White Paper- Giants19



2. Seatbelts are not as useful as they could be

3. Seatbelts are not useful

4. Seatbelts need to be improved

5. Seatbelts need to be outlawed

6. Getting rid of all seatbelts will cause people to drive more slowly and more carefully and will also make car crashes easier to escape.

Getting rid of seat belts would not only cause people to be more cautious of their driving and take more precautions while driving, which would result in fewer accidents, but there are many reasons for campaigning for the ban of seatbelts. Seatbelts cause people to be mangled by airbags all the time. There have been multiple reports of people becoming trapped in fiery car accidents that they otherwise would have been able to escape had they not still been stuck in their seatbelt. 

Source 1: https://www.sciencedirect.com/science/article/pii/S0828282X14000051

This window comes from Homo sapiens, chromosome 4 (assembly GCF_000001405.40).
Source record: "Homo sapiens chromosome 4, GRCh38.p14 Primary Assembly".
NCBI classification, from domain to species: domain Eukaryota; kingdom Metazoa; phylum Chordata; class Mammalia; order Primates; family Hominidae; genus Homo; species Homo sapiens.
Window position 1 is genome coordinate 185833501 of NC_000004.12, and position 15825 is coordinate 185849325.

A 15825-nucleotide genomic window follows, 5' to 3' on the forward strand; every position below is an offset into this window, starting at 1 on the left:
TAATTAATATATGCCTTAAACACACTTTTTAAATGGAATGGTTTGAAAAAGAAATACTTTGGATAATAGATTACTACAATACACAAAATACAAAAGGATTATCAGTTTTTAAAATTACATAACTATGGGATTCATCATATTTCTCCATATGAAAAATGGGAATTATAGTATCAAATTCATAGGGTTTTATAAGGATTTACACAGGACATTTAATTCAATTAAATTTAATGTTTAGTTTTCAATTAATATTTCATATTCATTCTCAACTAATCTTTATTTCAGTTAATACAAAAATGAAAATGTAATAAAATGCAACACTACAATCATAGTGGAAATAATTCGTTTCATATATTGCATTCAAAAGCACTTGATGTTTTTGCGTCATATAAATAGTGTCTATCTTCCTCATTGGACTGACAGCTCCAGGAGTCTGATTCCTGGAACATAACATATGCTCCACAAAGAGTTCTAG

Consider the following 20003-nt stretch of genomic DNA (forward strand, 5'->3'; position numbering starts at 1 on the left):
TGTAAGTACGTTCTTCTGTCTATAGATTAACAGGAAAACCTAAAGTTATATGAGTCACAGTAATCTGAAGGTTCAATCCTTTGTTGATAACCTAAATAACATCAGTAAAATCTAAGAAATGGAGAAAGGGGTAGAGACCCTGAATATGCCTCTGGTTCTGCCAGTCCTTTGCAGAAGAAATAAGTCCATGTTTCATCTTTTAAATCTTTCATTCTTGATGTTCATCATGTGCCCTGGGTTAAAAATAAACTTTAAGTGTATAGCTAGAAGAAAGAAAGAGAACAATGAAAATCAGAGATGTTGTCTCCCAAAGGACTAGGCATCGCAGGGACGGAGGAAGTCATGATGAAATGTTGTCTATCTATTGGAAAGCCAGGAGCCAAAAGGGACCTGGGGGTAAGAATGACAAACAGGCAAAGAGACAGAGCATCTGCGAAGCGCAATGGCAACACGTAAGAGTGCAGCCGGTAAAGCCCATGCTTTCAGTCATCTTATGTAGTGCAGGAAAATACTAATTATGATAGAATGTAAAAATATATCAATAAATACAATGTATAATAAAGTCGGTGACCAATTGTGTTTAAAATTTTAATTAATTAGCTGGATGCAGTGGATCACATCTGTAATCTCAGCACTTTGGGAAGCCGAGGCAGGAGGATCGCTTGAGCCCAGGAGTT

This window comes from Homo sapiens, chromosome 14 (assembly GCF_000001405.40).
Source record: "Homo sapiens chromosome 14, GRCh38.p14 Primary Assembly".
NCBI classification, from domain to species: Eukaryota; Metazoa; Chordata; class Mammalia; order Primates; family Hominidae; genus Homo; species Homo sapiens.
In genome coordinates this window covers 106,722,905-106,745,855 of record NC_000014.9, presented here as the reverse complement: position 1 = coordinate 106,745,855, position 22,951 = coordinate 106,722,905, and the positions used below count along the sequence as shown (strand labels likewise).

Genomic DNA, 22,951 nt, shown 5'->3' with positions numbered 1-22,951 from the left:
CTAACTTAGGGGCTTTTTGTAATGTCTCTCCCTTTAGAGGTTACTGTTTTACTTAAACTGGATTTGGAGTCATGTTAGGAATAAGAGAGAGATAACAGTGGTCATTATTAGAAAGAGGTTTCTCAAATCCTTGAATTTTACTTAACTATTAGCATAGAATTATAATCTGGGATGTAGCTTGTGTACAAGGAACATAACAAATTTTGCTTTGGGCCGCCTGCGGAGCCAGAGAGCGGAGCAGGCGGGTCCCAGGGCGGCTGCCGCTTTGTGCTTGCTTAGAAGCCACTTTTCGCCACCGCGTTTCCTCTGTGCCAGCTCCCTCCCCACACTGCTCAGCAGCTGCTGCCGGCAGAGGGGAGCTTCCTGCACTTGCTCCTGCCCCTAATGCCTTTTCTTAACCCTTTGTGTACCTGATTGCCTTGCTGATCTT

Next-Generation Airbags and the Possibility of Negative Outcomes Due to Thoracic Injury

-Seatbelts are noted to cause complications when used in conjunction with airbags. 

Source 2: https://www.ncbi.nlm.nih.gov/pmc/articles/PMC4608342/

This article details an instance of a man with no underlying medical conditions who died very suddenly when a three-point seatbelt was compressed on his neck in an accident. 

Generally, a safety belt is essential during driving and often decreases the mortality rate of the passengers up to 50-75%. The majority of articles have been written about their benefits only, but it is also undeniable that in the case of improper use, seat belts can even be dangerous and life-threatening (14). The following report presents a rare mortality case with fatal asphyxia caused by the seat belt, referred to forensic department.